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Description/The viewer's eyes are greeted with the direct view of a magnificent Western-style building. The three domes—a large one flanked by two small ones—, stone pillars and walls of white stone tiles indicate the subject to be the Tokyo Imperial Museum (today's Tokyo National Museum). The Japanese name given to the building (Hyokeikan, 表慶館) signifies its commemorative role in celebrating the marriage of Imperial Prince Yoshihito (later to be named Emperor Taisho). The architect was Katayama Tokuma. The green roofs of the museum, palm leaves in the front and foliage along the street complement the dominant orange-brown hues to relieve the imposing stature of the building. Red leaves and dead branches along the boulevard clue the viewer in on the autumn season. The road stretches from the bottom edge of the picture all the way up to the plaza in the middle ground, its bright color alleviating the melancholy undertone of the brown hues and making the middleground appear lighter and more spacious. The museum in autumn appears tranquil and pleasant thanks to the varying density of the composition, contrast of warm and cold tones and the staffage of leisurely tourists.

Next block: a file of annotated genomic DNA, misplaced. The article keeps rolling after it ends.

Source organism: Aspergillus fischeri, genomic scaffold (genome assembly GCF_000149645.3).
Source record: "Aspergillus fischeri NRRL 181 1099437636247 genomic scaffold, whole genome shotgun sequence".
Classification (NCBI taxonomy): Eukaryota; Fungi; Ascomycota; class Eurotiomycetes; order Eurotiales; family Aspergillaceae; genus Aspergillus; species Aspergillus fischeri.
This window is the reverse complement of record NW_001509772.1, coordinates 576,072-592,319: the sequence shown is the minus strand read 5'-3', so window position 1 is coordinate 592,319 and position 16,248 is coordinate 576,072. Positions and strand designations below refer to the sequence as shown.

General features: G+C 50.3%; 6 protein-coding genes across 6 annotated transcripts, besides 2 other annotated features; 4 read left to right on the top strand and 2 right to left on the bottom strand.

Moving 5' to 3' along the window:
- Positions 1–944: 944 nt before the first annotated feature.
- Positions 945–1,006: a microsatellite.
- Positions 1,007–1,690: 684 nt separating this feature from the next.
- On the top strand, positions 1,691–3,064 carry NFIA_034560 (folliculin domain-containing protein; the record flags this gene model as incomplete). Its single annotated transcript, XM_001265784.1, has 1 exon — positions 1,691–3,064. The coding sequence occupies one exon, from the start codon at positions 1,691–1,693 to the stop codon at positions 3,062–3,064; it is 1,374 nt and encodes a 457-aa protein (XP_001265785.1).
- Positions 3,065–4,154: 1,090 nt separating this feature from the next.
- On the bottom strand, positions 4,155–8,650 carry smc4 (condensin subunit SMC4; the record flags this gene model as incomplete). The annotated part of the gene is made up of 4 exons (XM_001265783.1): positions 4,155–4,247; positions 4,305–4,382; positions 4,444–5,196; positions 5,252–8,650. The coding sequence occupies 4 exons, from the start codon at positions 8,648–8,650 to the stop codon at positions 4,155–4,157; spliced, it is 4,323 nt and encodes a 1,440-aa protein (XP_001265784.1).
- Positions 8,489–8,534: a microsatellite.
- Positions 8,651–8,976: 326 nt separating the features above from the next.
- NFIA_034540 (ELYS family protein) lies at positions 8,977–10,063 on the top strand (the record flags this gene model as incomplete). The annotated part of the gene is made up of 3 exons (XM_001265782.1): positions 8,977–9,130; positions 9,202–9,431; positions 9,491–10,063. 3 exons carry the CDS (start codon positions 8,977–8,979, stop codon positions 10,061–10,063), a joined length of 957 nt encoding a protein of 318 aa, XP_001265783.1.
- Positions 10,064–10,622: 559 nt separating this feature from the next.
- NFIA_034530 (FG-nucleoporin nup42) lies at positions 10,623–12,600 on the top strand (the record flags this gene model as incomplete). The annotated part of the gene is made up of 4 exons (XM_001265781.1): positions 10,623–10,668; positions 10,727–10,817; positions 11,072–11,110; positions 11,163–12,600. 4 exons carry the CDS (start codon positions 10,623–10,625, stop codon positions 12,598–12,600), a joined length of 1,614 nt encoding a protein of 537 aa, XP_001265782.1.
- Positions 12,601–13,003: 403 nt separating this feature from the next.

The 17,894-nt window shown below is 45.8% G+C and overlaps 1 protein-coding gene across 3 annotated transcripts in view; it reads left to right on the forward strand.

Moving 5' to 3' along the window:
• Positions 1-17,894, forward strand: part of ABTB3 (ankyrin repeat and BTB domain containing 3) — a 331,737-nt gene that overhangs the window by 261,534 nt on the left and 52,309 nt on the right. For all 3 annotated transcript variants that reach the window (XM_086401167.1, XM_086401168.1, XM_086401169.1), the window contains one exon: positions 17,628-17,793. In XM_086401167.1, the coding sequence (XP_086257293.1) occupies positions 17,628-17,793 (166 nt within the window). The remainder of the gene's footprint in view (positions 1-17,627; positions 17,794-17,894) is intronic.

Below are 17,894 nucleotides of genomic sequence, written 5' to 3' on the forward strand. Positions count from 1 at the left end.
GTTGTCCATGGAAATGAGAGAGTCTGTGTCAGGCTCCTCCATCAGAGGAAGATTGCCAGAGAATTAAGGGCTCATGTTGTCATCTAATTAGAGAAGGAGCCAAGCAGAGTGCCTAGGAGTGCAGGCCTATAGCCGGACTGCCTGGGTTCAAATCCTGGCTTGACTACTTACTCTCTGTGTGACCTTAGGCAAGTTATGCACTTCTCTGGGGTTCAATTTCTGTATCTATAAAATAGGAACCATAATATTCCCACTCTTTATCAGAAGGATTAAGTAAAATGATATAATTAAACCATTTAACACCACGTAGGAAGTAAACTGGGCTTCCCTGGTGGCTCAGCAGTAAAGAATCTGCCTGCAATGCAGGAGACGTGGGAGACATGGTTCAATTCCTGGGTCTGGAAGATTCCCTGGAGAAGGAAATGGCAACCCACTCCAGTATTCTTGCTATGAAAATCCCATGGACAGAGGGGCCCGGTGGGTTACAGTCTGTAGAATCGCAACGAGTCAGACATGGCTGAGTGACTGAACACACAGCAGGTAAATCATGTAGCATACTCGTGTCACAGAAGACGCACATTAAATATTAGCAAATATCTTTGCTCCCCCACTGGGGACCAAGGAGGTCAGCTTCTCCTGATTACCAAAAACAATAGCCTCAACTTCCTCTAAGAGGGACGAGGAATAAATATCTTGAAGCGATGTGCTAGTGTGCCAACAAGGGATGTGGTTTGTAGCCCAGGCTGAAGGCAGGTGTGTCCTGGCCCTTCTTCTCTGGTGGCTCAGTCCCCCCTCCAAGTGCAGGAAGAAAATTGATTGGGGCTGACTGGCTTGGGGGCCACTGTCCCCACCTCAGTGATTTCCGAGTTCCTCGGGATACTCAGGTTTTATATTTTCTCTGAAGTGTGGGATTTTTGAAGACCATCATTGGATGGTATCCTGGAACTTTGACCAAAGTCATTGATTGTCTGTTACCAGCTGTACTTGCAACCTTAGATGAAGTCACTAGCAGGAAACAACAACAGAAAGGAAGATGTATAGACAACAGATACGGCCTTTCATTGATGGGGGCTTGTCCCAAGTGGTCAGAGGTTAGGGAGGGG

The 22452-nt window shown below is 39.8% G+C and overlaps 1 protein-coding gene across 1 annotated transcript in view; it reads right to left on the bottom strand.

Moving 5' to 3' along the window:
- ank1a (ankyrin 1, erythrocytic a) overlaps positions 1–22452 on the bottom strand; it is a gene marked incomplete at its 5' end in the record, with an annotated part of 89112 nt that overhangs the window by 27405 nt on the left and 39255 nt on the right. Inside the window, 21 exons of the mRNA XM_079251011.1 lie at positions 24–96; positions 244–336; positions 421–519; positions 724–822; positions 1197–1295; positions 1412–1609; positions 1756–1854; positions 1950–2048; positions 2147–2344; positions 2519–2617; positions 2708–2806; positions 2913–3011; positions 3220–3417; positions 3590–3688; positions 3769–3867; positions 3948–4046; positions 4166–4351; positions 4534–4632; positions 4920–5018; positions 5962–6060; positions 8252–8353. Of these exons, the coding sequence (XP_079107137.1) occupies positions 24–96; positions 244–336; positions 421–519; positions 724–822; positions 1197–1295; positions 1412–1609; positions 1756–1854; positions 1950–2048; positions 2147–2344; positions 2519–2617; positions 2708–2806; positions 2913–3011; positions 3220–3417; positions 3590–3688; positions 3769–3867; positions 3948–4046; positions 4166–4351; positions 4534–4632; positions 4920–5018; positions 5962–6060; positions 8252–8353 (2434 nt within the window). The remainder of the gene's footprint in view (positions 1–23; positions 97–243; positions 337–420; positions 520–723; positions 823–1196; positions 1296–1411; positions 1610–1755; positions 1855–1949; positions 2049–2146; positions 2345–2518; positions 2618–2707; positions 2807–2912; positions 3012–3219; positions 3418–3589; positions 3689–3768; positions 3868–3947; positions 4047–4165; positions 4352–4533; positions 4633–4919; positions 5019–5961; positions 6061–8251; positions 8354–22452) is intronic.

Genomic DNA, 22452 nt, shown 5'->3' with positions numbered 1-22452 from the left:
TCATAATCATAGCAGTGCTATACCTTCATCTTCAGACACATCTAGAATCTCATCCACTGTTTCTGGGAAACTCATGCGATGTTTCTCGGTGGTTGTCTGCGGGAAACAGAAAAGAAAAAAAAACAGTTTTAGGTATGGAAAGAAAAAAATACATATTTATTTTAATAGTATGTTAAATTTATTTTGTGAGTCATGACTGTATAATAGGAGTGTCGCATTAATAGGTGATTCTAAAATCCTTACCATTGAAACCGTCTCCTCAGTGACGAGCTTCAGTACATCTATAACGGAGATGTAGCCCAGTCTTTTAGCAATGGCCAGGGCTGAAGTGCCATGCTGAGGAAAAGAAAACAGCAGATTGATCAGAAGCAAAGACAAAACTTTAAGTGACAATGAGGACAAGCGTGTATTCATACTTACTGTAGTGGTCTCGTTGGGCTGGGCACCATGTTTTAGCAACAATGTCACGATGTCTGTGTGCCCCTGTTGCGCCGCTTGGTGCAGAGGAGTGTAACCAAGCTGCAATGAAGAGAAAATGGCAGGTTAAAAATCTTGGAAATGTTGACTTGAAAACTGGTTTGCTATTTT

- Yuchun Lin, Oil‧Passion‧Chen Cheng-Po (Taipei City: Lion Art Publishing, 1998), 33.
- Tokyo National Museum. “Opening of Hyokeikan, the Commemorative Museum.”
- Tokyo Building Heritage. “Tokyo National Museum Hyokeikan.”